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12 November 2020 – Cyprus

Kathimerini Cyprus, “Boat Carrying Refugees Pushed Back by Cyprus, Ends Up In UN Area,” 1 September 2020,
Kathimerini Cyprus, “Boat Carrying Refugees Pushed Back by Cyprus, Ends Up In UN Area,” 1 September 2020,

Since the onset of the pandemic, Cyprus has engaged in multiple offshore pushbacks, preventing boats carrying hundreds of refugees from disembarking on the island. These incidents appear to have increased in frequency since August, as growing numbers of boats have attempted the journey from Lebanon. Although it is not known how many boats have departed Lebanon, the UN reports that it tracked 30 between July and October (in 2019, the total number for the year was 17). While Syrians account for a large number of those attempting the crossing, there are increasing numbers of Lebanese.

According to Cypriot authorities, between 6-8 September some 230 people were returned to Lebanon. In several cases, the government has appeared to invoke the pandemic to justify its actions. On 7 September, Cypriot news outlet Alpha quoted Interior Minister Nicos Nouris as saying: “Unfortunately, due to the very large number of economic migrants which has flooded the Republic, we cannot and we don’t have any room, especially at a time like this with problems caused by the pandemic.” According to UNHCR, which has received “credible reports” of these pushbacks, “Boats have either been forced to return to the high seas or have been left at sea for a long time.” Witnesses and victims have also alleged that police have beat persons resisting return.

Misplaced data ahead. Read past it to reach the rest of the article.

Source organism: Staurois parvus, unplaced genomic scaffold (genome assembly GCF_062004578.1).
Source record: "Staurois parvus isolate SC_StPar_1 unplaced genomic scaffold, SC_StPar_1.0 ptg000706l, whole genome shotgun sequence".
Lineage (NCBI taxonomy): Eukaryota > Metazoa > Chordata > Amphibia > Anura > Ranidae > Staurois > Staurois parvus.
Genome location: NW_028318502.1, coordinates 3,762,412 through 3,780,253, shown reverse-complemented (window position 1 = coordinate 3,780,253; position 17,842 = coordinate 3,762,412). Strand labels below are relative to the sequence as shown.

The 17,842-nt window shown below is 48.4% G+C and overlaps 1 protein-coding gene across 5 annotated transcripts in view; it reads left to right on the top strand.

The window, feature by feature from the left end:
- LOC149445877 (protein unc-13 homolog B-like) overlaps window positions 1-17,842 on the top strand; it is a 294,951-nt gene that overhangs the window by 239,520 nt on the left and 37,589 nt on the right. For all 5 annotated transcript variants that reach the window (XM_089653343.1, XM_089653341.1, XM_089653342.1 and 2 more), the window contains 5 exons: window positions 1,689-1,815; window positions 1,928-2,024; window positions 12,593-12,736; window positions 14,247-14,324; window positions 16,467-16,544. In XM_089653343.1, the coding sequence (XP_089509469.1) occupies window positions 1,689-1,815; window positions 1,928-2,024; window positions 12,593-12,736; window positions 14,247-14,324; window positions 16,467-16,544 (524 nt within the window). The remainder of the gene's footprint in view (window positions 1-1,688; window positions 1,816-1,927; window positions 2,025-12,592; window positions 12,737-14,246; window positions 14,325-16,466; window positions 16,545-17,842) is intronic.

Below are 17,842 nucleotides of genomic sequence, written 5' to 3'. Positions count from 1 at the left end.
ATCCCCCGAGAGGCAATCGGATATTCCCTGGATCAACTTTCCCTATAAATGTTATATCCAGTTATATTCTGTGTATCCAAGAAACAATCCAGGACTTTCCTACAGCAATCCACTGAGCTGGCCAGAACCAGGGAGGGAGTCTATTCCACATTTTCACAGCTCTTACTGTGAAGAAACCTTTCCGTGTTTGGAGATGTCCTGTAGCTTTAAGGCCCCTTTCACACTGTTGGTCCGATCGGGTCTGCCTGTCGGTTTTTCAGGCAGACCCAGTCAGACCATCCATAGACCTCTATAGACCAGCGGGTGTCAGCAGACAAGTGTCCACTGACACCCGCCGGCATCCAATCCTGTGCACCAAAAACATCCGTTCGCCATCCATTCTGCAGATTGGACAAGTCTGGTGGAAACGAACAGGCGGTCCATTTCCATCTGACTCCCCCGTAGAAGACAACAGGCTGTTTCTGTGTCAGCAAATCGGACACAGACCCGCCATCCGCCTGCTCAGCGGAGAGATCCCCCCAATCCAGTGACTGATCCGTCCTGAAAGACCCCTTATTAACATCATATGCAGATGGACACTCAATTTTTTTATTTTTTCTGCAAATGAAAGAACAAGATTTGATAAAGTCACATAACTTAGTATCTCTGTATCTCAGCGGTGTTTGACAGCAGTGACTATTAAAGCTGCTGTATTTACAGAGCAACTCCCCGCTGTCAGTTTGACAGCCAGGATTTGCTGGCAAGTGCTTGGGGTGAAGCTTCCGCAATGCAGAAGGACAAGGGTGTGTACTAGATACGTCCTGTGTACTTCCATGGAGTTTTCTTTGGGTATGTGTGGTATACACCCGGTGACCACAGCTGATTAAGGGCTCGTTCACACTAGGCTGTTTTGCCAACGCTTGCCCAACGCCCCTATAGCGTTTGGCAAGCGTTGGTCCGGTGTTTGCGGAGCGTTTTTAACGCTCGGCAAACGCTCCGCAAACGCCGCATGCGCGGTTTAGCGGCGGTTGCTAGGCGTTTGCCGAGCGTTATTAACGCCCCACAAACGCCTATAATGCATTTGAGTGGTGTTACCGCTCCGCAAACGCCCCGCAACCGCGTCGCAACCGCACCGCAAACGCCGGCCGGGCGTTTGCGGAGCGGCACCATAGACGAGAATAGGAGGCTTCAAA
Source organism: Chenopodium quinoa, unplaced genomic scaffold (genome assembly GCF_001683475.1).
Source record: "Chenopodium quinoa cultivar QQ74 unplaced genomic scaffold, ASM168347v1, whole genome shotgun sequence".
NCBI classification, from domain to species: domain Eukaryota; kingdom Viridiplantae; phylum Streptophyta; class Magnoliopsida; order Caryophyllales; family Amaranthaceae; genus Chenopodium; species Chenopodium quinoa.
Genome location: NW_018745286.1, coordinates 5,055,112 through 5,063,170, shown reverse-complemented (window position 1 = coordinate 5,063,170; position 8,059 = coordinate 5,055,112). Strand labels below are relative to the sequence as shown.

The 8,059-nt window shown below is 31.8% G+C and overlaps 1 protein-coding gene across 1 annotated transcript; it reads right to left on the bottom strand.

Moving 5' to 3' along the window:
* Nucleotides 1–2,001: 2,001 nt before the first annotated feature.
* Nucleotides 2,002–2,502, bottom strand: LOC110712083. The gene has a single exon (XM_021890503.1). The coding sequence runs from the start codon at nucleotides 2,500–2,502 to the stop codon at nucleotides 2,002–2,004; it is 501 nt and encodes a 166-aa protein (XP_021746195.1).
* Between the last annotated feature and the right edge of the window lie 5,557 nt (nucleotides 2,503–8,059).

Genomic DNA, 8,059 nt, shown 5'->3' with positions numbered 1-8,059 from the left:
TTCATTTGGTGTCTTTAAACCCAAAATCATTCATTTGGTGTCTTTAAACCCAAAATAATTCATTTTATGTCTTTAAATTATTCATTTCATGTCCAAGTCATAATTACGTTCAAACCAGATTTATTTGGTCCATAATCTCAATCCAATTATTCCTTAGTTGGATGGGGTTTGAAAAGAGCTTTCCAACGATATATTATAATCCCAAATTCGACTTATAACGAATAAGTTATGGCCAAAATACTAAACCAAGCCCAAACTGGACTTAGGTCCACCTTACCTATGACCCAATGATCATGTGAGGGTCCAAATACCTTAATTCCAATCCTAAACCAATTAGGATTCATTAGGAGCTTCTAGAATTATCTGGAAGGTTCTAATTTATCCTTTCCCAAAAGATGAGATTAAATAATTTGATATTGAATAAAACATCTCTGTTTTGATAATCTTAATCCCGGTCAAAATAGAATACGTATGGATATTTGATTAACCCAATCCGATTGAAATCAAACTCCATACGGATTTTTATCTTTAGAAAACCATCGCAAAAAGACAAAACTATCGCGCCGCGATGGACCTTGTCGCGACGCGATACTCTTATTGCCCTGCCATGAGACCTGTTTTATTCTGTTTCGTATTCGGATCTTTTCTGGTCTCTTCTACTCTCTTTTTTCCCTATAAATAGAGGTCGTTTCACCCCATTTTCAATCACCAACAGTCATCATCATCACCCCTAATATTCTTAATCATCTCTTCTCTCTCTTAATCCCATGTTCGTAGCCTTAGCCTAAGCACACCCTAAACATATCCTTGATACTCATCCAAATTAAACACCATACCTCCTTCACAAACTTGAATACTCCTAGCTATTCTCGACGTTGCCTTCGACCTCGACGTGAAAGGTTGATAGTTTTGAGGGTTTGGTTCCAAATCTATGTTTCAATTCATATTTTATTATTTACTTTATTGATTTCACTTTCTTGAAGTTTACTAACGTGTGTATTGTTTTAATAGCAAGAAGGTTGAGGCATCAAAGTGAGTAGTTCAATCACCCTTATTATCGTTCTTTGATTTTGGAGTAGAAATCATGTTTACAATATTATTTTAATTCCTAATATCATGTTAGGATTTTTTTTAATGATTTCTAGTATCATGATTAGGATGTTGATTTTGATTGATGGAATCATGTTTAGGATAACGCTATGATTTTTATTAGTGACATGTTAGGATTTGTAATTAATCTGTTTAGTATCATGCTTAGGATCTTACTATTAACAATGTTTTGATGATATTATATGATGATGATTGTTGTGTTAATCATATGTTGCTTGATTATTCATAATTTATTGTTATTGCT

In a late August incident, Cypriot ships pushed back a boat from Lebanon carrying 21 refugees (including five minors) from Lebanon and Syria, before it disembarked in a nearby UN-controlled area of the coast (within the UN-controlled buffer zone, north of Paralimni). According to the news outlet Kathimerini Cyprus, the UN subsequently transferred the refugees to the Cypriot Republic’s asylum service, who placed the individuals in Pournara Emergency Reception Centre (which as of 28 September remained a closed facility). Several days later, another boat carrying 51 persons ran aground on rocks in the same area. According to one of the passengers, police steered their ship in circles to create waves that would swamp or capsize the boat, which ultimately caused the crash. (Similar manoeuvres are reported to have been used by Greek and Turkish boats in the Aegean, as recently documented by Bellingcat.)

The pushback of boats carrying migrants, refugees, and asylum seekers–seemingly without providing passengers the opportunity to apply for asylum–has been widely criticised. Bill Frelick, refugee and migrant rights director at Human Rights Watch, said: “Cyprus should consider their claims for protection fully and fairly and treat them safely and with dignity instead of disregarding the obligations to rescue boats in distress and not to engage in collective expulsions.” On 9 September, the European Court of Human Rights submitted questions to Cyprus regarding the pushback reports, seeking further information such as whether vessels had requested entry to ports, and whether they were offered alternative means of applying for asylum.

In October, ministers from Cyprus and Lebanon reaffirmed a deal to intercept vessels attempting to reach Cyprus. “We are sending out a clear message that we won’t tolerate anyone engaging in the trafficking of human beings and that we’re defending the interests of our two states,” said Nicos Nouris on 6 October.